Some experts consider those 2 trades a couple of the worst in the history of the game.
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  #23  
Old 08-17-2019, 06:11 PM
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Originally Posted by LITTLE NELL View Post
In fairness to the Cubs, up to that point Broglio was a pretty good pitcher, they had no way of knowing that arm issues were in his future.

Speaking about famously bad trades, how about Nellie Fox coming to us from the Philadelphia A's for obscure catcher Joe Tipton and Billy Pierce to the Southside as we sent Aaron Robinson to the Tigers.
Some experts consider those 2 trades the worst in the history of the game.

Who are those experts? Please name names.
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  #24  
Old 08-17-2019, 06:14 PM
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Originally Posted by TDog View Post

Except for the players drafted as a favor deep in the draft, even a daughter at one point in Sox history,
If memory serves right, that GM's daughter was a softball player who had never played baseball and was on;y a 38th rounder, usually a round that rarely results in anyone going on to the big leagues.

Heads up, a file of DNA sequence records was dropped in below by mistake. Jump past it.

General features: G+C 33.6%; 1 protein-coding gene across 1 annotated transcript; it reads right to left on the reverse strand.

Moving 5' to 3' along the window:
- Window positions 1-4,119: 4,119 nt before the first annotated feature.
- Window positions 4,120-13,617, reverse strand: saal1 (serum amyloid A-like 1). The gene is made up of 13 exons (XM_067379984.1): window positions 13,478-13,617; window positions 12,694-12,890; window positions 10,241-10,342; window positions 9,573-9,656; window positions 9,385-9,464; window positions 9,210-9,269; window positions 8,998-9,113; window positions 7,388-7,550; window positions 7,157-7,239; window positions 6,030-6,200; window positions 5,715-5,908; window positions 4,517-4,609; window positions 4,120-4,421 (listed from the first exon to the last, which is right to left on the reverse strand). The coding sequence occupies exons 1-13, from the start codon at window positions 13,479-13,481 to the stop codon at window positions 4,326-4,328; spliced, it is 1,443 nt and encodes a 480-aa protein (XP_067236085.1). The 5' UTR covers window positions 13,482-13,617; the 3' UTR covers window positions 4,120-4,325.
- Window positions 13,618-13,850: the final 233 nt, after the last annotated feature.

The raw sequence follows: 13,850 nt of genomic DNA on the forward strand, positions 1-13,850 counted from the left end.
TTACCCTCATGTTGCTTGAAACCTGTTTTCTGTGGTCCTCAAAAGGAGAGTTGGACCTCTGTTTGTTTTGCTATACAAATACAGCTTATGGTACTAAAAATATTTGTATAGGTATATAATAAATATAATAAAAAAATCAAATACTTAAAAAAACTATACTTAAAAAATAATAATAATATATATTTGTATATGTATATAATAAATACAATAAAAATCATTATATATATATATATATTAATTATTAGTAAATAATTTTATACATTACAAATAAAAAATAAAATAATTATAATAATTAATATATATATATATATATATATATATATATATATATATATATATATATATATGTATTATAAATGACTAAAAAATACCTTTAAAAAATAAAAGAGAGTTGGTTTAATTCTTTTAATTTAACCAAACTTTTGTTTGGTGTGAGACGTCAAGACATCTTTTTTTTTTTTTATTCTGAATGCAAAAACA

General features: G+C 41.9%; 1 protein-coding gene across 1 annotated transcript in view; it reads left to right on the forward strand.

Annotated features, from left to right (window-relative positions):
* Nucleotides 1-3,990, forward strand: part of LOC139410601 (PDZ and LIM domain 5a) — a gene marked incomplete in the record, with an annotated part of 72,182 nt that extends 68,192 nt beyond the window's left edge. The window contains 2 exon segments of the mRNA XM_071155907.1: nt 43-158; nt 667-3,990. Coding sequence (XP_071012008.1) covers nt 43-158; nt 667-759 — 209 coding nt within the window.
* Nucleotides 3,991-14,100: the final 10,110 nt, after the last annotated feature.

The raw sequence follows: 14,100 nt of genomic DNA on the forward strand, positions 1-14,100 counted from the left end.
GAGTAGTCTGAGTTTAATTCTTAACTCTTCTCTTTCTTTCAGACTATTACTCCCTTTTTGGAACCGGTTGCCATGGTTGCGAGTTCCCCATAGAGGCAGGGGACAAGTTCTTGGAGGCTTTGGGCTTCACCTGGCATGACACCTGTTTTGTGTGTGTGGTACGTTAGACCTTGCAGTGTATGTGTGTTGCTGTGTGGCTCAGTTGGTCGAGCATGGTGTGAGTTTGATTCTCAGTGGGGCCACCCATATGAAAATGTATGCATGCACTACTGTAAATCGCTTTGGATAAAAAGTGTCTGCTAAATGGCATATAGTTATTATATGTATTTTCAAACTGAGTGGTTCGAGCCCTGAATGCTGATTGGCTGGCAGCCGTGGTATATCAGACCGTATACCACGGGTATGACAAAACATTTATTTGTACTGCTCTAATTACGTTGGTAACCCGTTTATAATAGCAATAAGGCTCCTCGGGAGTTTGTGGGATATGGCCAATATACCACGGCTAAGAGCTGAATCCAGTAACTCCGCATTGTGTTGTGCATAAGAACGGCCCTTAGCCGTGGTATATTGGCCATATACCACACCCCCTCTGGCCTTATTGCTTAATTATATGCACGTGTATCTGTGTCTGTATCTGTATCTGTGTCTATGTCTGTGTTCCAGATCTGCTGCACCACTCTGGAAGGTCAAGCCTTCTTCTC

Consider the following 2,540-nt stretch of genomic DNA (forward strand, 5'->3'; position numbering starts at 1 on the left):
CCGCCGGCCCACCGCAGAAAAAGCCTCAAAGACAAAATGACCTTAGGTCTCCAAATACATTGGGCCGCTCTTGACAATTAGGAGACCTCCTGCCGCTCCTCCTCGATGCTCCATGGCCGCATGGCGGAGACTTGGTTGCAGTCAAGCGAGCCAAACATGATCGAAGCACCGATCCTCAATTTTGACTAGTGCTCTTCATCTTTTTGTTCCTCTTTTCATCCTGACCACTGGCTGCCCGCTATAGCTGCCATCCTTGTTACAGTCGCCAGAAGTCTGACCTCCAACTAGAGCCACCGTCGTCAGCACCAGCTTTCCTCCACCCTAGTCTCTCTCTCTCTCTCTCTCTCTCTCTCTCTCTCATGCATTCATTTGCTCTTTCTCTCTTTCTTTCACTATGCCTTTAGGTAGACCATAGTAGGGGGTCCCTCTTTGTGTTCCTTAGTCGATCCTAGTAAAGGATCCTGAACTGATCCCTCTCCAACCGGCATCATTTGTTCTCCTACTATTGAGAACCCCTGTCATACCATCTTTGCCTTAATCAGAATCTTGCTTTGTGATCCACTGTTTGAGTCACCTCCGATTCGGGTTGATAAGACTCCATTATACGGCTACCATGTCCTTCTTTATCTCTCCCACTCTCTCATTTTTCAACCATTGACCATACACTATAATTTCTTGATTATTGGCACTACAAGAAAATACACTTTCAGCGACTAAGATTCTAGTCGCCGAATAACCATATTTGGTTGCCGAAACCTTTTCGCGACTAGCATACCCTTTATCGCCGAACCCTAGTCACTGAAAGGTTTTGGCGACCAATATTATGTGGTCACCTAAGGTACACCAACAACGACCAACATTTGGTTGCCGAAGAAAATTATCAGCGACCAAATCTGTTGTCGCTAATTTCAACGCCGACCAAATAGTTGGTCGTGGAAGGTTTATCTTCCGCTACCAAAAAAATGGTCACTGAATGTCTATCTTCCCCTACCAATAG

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  #25  
Old 08-17-2019, 07:05 PM
SoxandtheCityTee SoxandtheCityTee is online now
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Originally Posted by Chez View Post
So banning future all-star Drake LaRoche from the clubhouse in Spring training is destined to blow up in the Sox face?
This made me laugh. When there's a bad game these days or I'm looking at a player I want gone already, it's easy to forget how much horribly worse those days were.

On Tatis, I will just note that he may well have grown up around baseball but he did not grow up around his father, who (according to the article cited by the OP) left the family in the DR when Jr was four. They've since reconnected.

Last edited by SoxandtheCityTee; 08-17-2019 at 07:12 PM.
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  #26  
Old 08-17-2019, 07:17 PM
Grzegorz Grzegorz is offline
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Originally Posted by insp View Post
According to longtime baseball writer Murray Chass, the Tatis trade was "the worst trade of all time."

Agree? Disagree?

Another guy looking for attention. Considering Tatis is not playing right now how could anyone make any type of judgement?
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  #27  
Old 08-17-2019, 07:26 PM
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If memory serves right, that GM's daughter was a softball player who had never played baseball and was on;y a 38th rounder, usually a round that rarely results in anyone going on to the big leagues.